National Risk Profile

The National Risk Profile is a strategic national disaster risk and capability assessment that uses scientific evidence and stakeholder input to create a forward-looking picture of Canada's disaster risks and capabilities in order to strengthen Canadian communities' resilience to disasters, such as floods, wildfires and earthquakes.

About the National Risk Profile

Overview of the National Risk Profile

The National Risk Profile supports the second priority under the Emergency Management Strategy for Canada: Towards a Resilient 2030, which is to improve understanding of disaster risks in all sectors of society. Public Safety Canada is working in collaboration with provincial and territorial governments, Indigenous leadership and communities, as well as industry experts to evaluate the current level of risk Canadians face and our capacity to respond to those risks.

What does the National Risk Profile evaluate?

The National Risk Profile is being implemented in stages. The first stage focuses primarily on floods, wildfires and earthquakes. In future years, the scope of the National Risk Profile will expand to include a broader range of natural hazards, eventually encompassing all-hazards, including those that are human-induced.

What are the benefits of having a National Risk Profile?

The National Risk Profile will:

How is Risk and Capability Measured?

The National Risk Profile uses two evidence-based methodologies to assess Canada's current level of risk to all-hazards. It informs our collective ability to mitigate their impacts: the All-Hazards Risk Assessment methodology and the Capability-Based Planning methodology.

All-Hazards Risk Assessment Methodology

The All-Hazards Risk Assessment methodology (AHRA) assesses the impact and likelihood of all-hazards that pose threat to Canada. This will help to inform efforts to reduce the vulnerability of people, property, the environment and the economy.

The AHRA methodology involves the following steps:

The risk assessment portion of the National Risk Profile involves the engagement of  emergency management experts and also whole-of society experts from diverse areas, including  Indigenous, private sector, and academic backgrounds. These risk assessments are designed to determine the impacts of hazards and threats to each of the five AHRA impact categories, which are:

The AHRA methodology also includes a "Future Lens" component which takes into account current evidence, while considering risk drivers such as: climate change, population growth, urbanization and continued development in hazard areas. The Future Lens component has been designed to provide insight as to how risk levels are expected to evolve over a 30 year period.

Capability-Based Planning Methodology

Capability-Based Planning is used to identify and measure capabilities that are required to prevent or reduce the impact of hazards on communities before they occur, and to respond and recover from disasters. It can help highlight if gaps exist within the emergency management system, and considers which resources may be more frequently called-upon within a climate-impacted future, by creating a common framework for measuring, coordinating, and mobilizing resources to optimize limited resources and personnel across all jurisdictions.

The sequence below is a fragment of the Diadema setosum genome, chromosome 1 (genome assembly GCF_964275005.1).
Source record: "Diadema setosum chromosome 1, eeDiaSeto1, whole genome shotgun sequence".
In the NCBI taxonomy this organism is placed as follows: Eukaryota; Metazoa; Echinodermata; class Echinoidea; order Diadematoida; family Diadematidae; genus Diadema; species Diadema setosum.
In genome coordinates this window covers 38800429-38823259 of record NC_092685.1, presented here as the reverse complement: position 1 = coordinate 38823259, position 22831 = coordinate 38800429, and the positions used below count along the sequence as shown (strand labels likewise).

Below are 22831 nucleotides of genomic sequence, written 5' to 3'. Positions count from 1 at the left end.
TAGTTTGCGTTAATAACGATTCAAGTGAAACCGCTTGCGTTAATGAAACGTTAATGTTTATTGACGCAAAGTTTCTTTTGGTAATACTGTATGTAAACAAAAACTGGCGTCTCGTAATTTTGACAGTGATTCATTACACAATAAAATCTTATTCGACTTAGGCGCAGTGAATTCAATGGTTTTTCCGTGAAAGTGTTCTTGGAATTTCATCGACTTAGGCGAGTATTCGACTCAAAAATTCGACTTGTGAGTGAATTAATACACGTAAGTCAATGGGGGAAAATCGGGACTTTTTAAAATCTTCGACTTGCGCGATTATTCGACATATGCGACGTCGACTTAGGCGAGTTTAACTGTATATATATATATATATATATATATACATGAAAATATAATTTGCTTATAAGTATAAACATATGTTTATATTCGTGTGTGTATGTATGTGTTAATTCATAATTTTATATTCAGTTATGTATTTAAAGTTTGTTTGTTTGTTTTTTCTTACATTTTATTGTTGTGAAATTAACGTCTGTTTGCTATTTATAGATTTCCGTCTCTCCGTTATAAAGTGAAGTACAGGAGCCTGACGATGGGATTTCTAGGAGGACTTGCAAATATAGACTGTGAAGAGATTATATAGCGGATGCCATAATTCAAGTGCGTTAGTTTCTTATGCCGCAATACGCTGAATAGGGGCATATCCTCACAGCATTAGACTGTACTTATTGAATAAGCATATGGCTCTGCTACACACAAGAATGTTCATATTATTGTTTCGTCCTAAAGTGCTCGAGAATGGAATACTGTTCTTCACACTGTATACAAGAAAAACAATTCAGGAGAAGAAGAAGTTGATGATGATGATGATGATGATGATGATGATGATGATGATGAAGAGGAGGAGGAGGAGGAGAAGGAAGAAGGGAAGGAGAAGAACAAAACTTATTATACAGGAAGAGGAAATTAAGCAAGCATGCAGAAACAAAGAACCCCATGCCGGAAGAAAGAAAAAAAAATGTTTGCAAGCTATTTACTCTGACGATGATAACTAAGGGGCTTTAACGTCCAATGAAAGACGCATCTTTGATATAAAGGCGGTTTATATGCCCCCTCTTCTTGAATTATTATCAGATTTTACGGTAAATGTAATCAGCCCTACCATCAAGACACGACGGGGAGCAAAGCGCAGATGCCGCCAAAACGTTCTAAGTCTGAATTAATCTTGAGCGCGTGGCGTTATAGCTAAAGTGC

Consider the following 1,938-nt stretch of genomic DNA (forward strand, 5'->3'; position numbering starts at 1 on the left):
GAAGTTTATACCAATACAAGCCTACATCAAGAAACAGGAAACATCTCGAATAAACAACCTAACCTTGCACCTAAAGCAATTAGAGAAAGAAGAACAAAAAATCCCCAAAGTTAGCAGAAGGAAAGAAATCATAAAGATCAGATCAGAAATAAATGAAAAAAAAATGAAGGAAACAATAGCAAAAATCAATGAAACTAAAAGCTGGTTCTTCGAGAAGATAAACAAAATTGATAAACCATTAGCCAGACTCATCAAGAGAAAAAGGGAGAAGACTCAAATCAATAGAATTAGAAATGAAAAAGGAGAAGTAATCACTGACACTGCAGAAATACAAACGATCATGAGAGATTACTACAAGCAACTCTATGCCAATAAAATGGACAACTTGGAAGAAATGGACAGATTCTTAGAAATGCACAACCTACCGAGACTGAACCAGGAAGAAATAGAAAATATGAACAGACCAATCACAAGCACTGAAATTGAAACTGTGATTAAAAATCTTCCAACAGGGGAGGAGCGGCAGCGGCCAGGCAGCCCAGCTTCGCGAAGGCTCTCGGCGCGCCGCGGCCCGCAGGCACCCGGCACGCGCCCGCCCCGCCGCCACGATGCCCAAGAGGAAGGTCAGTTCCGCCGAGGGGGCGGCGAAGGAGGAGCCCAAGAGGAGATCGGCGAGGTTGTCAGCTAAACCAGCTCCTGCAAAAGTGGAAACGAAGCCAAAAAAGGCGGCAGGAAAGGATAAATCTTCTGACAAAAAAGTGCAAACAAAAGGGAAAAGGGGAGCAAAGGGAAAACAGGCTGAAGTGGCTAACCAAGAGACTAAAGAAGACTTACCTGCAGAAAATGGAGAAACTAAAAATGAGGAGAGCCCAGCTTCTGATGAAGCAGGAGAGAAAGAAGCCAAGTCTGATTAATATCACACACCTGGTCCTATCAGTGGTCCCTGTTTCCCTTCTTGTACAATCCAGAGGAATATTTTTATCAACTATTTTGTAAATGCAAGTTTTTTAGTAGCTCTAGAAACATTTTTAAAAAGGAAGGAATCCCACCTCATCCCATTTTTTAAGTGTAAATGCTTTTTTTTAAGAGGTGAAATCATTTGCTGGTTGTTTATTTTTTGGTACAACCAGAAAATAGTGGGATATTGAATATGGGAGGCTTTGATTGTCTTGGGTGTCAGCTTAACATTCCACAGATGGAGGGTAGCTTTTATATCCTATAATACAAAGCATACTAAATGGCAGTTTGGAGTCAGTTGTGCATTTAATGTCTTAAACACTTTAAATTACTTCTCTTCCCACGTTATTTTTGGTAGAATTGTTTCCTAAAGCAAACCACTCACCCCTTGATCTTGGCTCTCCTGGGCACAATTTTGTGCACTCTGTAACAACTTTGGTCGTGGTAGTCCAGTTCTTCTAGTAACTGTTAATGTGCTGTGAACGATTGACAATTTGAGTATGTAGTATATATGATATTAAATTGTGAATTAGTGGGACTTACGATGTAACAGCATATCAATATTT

Capabilities are defined as categories or logical groupings of emergency management functions across the entire EM system and provide the building blocks for effective emergency management practices across all jurisdictions. These groupings include resources, tools and assets, personnel and organizational structures, including policies and procedures.

These capabilities are further assessed to provide a baseline of its capacity and competence and how they can be proactively mobilized to reduce vulnerability and risk.

To support the development of Capability-Based Planning, the National Risk Profile will identify gaps in emergency management capabilities for mitigation, preparedness, response and recovery.

Engagement and Coordination

In the first stage of the National Risk Profile (2021-22), twelve whole-of-society risk assessment sessions were held to better understand our national risks and challenges with respect to floods, wildfires and earthquakes. Participants included experts from across all levels of government, academia, Indigenous organizations, and the private sector, in order to produce a whole-of-society picture of risks facing Canada at the national level. Participants provided perspectives on the level of risk in the five AHRA impact categories, as well as on critical infrastructure, on GBA+ considerations, on the risk of a similar event in 2050 and on the risk during a pandemic. Traditional knowledge and perspectives were also discussed with respect to risks facing Indigenous communities.

Findings and perspectives that were gathered during the whole-of-society representative risk assessments sessions will then be explored through corresponding whole-of-society capability assessments—which seek to identify gaps in understanding risk across Canada.

Resources to help improve understanding of disaster risk in Canada

Contact Us

For more information about the National Risk Profile, email:

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